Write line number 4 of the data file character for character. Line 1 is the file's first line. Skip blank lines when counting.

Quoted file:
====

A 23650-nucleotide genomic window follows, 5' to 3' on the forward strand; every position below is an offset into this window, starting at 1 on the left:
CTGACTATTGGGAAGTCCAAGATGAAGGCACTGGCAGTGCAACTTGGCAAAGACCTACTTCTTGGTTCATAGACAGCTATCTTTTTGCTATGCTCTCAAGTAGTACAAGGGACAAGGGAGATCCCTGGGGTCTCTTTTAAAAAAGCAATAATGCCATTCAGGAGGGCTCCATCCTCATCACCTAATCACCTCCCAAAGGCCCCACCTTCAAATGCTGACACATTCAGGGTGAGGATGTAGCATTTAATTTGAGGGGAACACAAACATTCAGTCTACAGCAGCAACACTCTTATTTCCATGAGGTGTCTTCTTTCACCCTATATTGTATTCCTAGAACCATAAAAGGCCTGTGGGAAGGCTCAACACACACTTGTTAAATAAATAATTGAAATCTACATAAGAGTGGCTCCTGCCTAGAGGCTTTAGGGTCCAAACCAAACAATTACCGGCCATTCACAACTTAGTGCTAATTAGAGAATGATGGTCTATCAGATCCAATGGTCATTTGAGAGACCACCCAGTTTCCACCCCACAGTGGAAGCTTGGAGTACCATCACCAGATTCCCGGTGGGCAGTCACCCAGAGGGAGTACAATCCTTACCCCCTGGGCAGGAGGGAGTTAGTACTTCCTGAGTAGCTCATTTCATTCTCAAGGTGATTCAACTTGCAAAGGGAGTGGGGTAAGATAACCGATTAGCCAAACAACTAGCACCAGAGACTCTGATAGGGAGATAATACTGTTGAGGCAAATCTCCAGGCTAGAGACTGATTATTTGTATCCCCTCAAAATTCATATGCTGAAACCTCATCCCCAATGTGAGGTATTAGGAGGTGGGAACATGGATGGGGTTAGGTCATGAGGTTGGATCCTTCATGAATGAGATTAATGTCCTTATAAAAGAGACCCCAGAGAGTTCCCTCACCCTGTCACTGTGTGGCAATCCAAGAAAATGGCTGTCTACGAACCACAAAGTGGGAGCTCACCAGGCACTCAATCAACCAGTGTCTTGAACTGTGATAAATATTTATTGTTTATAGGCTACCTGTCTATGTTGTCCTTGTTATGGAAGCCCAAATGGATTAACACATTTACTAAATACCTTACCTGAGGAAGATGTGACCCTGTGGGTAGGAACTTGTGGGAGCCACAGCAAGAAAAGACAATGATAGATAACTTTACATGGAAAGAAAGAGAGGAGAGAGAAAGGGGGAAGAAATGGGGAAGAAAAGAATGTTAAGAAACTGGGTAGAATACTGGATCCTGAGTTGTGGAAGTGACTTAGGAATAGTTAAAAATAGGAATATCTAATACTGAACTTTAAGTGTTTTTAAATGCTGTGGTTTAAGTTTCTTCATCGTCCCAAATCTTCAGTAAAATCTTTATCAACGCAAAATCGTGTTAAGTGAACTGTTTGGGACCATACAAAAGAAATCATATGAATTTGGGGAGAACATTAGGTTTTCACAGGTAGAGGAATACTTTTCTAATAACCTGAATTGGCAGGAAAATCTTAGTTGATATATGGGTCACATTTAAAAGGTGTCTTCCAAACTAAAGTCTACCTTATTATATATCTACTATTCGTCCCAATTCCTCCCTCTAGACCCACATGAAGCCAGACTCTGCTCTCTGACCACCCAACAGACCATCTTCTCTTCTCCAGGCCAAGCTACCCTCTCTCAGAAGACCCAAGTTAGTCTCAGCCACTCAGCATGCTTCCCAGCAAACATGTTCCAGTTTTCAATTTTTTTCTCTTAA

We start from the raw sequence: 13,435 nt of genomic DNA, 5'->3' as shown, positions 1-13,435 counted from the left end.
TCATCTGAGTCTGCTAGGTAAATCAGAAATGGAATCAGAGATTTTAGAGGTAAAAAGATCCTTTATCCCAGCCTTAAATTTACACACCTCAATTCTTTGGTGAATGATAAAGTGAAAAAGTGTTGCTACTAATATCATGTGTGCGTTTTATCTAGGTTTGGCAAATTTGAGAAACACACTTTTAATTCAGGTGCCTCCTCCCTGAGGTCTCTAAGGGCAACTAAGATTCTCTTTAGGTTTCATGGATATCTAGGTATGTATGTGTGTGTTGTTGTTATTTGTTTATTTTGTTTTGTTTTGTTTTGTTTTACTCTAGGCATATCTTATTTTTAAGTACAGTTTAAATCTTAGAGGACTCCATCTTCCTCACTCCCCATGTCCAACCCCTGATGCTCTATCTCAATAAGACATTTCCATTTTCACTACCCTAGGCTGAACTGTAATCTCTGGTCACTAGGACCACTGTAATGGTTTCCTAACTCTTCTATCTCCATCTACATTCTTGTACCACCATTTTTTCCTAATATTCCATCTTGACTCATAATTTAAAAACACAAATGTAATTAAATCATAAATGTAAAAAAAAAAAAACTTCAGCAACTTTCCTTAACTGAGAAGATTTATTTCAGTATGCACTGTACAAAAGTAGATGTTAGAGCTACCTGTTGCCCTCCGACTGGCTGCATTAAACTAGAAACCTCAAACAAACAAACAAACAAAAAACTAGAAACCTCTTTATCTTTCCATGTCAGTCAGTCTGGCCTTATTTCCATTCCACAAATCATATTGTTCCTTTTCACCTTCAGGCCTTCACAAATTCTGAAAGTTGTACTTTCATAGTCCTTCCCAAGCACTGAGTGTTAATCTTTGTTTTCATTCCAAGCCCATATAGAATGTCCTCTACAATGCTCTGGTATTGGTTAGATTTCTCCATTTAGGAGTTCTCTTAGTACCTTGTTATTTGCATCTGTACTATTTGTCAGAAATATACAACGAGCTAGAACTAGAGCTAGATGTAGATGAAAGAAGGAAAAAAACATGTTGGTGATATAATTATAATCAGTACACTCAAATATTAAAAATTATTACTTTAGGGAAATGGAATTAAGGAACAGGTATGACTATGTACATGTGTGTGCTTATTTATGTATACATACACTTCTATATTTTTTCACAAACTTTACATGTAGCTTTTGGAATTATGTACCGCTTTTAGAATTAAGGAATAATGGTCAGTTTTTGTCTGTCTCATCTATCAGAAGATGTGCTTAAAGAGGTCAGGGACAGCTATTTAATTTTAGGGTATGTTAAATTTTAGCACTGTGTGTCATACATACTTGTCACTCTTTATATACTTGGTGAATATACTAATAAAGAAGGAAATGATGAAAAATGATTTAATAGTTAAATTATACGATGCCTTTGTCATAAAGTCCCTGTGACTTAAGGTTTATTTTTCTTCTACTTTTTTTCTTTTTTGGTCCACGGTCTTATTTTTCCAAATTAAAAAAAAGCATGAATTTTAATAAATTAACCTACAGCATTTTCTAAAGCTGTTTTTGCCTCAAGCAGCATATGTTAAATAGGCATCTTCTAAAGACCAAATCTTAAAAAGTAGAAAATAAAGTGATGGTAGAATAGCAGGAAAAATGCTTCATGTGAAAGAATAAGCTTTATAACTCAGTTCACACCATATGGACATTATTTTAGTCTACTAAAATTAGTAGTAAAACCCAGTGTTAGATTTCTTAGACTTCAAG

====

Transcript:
TCATCTGAGTCTGCTAGGTAAATCAGAAATGGAATCAGAGATTTTAGAGGTAAAAAGATCCTTTATCCCAGCCTTAAATTTACACACCTCAATTCTTTGGTGAATGATAAAGTGAAAAAGTGTTGCTACTAATATCATGTGTGCGTTTTATCTAGGTTTGGCAAATTTGAGAAACACACTTTTAATTCAGGTGCCTCCTCCCTGAGGTCTCTAAGGGCAACTAAGATTCTCTTTAGGTTTCATGGATATCTAGGTATGTATGTGTGTGTTGTTGTTATTTGTTTATTTTGTTTTGTTTTGTTTTGTTTTACTCTAGGCATATCTTATTTTTAAGTACAGTTTAAATCTTAGAGGACTCCATCTTCCTCACTCCCCATGTCCAACCCCTGATGCTCTATCTCAATAAGACATTTCCATTTTCACTACCCTAGGCTGAACTGTAATCTCTGGTCACTAGGACCACTGTAATGGTTTCCTAACTCTTCTATCTCCATCTACATTCTTGTACCACCATTTTTTCCTAATATTCCATCTTGACTCATAATTTAAAAACACAAATGTAATTAAATCATAAATGTAAAAAAAAAAAAACTTCAGCAACTTTCCTTAACTGAGAAGATTTATTTCAGTATGCACTGTACAAAAGTAGATGTTAGAGCTACCTGTTGCCCTCCGACTGGCTGCATTAAACTAGAAACCTCAAACAAACAAACAAACAAAAAACTAGAAACCTCTTTATCTTTCCATGTCAGTCAGTCTGGCCTTATTTCCATTCCACAAATCATATTGTTCCTTTTCACCTTCAGGCCTTCACAAATTCTGAAAGTTGTACTTTCATAGTCCTTCCCAAGCACTGAGTGTTAATCTTTGTTTTCATTCCAAGCCCATATAGAATGTCCTCTACAATGCTCTGGTATTGGTTAGATTTCTCCATTTAGGAGTTCTCTTAGTACCTTGTTATTTGCATCTGTACTATTTGTCAGAAATATACAACGAGCTAGAACTAGAGCTAGATGTAGATGAAAGAAGGAAAAAAACATGTTGGTGATATAATTATAATCAGTACACTCAAATATTAAAAATTATTACTTTAGGGAAATGGAATTAAGGAACAGGTATGACTATGTACATGTGTGTGCTTATTTATGTATACATACACTTCTATATTTTTTCACAAACTTTACATGTAGCTTTTGGAATTATGTACCGCTTTTAGAATTAAGGAATAATGGTCAGTTTTTGTCTGTCTCATCTATCAGAAGATGTGCTTAAAGAGGTCAGGGACAGCTATTTAATTTTAGGGTATGTTAAATTTTAGCACTGTGTGTCATACATACTTGTCACTCTTTATATACTTGGTGAATATACTAATAAAGAAGGAAATGATGAAAAATGATTTAATAGTTAAATTATACGATGCCTTTGTCATAAAGTCCCTGTGACTTAAGGTTTATTTTTCTTCTACTTTTTTTCTTTTTTGGTCCACGGTCTTATTTTTCCAAATTAAAAAAAAGCATGAATTTTAATAAATTAACCTACAGCATTTTCTAAAGCTGTTTTTGCCTCAAGCAGCATATGTTAAATAGGCATCTTCTAAAGACCAAATCTTAAAAAGTAGAAAATAAAGTGATGGTAGAATAGCAGGAAAAATGCTTCATGTGAAAGAATAAGCTTTATAACTCAGTTCACACCATATGGACATTATTTTAGTCTACTAAAATTAGTAGTAAAACCCAGTGTTAGATTTCTTAGACTTCAAG